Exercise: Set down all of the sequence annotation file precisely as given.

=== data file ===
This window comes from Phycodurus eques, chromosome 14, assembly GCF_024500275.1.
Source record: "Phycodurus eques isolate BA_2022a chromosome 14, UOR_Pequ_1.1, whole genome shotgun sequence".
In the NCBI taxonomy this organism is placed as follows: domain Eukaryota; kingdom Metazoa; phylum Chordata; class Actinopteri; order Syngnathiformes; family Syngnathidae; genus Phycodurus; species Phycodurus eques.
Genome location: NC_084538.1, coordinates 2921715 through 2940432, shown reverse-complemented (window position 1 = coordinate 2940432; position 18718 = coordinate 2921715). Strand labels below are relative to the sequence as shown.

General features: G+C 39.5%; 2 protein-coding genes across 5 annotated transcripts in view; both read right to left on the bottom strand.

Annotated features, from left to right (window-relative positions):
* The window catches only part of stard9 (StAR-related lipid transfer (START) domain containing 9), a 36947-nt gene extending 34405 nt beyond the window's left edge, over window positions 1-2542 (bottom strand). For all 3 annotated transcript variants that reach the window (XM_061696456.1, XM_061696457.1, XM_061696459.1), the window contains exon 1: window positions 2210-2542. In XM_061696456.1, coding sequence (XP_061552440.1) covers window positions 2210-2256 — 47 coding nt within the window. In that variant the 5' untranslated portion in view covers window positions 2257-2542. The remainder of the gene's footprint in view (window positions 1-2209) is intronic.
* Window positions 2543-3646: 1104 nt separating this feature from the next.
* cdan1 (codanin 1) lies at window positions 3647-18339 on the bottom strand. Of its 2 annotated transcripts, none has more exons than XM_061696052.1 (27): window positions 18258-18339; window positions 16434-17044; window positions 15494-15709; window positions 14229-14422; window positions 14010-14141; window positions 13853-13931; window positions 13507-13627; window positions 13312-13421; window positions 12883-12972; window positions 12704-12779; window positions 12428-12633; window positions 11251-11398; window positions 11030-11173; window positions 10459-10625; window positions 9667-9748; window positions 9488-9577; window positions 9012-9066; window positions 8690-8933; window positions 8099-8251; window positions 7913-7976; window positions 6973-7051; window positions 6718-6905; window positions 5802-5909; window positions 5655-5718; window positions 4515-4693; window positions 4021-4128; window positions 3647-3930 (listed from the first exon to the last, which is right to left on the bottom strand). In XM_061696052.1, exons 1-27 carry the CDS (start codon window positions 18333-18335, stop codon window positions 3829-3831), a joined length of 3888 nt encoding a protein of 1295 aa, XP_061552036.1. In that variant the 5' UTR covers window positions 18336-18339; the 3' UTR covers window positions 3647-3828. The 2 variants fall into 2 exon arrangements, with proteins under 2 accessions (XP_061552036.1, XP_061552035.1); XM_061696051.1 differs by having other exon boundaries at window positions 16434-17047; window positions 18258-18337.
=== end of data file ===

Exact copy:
This window comes from Phycodurus eques, chromosome 14, assembly GCF_024500275.1.
Source record: "Phycodurus eques isolate BA_2022a chromosome 14, UOR_Pequ_1.1, whole genome shotgun sequence".
In the NCBI taxonomy this organism is placed as follows: domain Eukaryota; kingdom Metazoa; phylum Chordata; class Actinopteri; order Syngnathiformes; family Syngnathidae; genus Phycodurus; species Phycodurus eques.
Genome location: NC_084538.1, coordinates 2921715 through 2940432, shown reverse-complemented (window position 1 = coordinate 2940432; position 18718 = coordinate 2921715). Strand labels below are relative to the sequence as shown.

General features: G+C 39.5%; 2 protein-coding genes across 5 annotated transcripts in view; both read right to left on the bottom strand.

Annotated features, from left to right (window-relative positions):
* The window catches only part of stard9 (StAR-related lipid transfer (START) domain containing 9), a 36947-nt gene extending 34405 nt beyond the window's left edge, over window positions 1-2542 (bottom strand). For all 3 annotated transcript variants that reach the window (XM_061696456.1, XM_061696457.1, XM_061696459.1), the window contains exon 1: window positions 2210-2542. In XM_061696456.1, coding sequence (XP_061552440.1) covers window positions 2210-2256 — 47 coding nt within the window. In that variant the 5' untranslated portion in view covers window positions 2257-2542. The remainder of the gene's footprint in view (window positions 1-2209) is intronic.
* Window positions 2543-3646: 1104 nt separating this feature from the next.
* cdan1 (codanin 1) lies at window positions 3647-18339 on the bottom strand. Of its 2 annotated transcripts, none has more exons than XM_061696052.1 (27): window positions 18258-18339; window positions 16434-17044; window positions 15494-15709; window positions 14229-14422; window positions 14010-14141; window positions 13853-13931; window positions 13507-13627; window positions 13312-13421; window positions 12883-12972; window positions 12704-12779; window positions 12428-12633; window positions 11251-11398; window positions 11030-11173; window positions 10459-10625; window positions 9667-9748; window positions 9488-9577; window positions 9012-9066; window positions 8690-8933; window positions 8099-8251; window positions 7913-7976; window positions 6973-7051; window positions 6718-6905; window positions 5802-5909; window positions 5655-5718; window positions 4515-4693; window positions 4021-4128; window positions 3647-3930 (listed from the first exon to the last, which is right to left on the bottom strand). In XM_061696052.1, exons 1-27 carry the CDS (start codon window positions 18333-18335, stop codon window positions 3829-3831), a joined length of 3888 nt encoding a protein of 1295 aa, XP_061552036.1. In that variant the 5' UTR covers window positions 18336-18339; the 3' UTR covers window positions 3647-3828. The 2 variants fall into 2 exon arrangements, with proteins under 2 accessions (XP_061552036.1, XP_061552035.1); XM_061696051.1 differs by having other exon boundaries at window positions 16434-17047; window positions 18258-18337.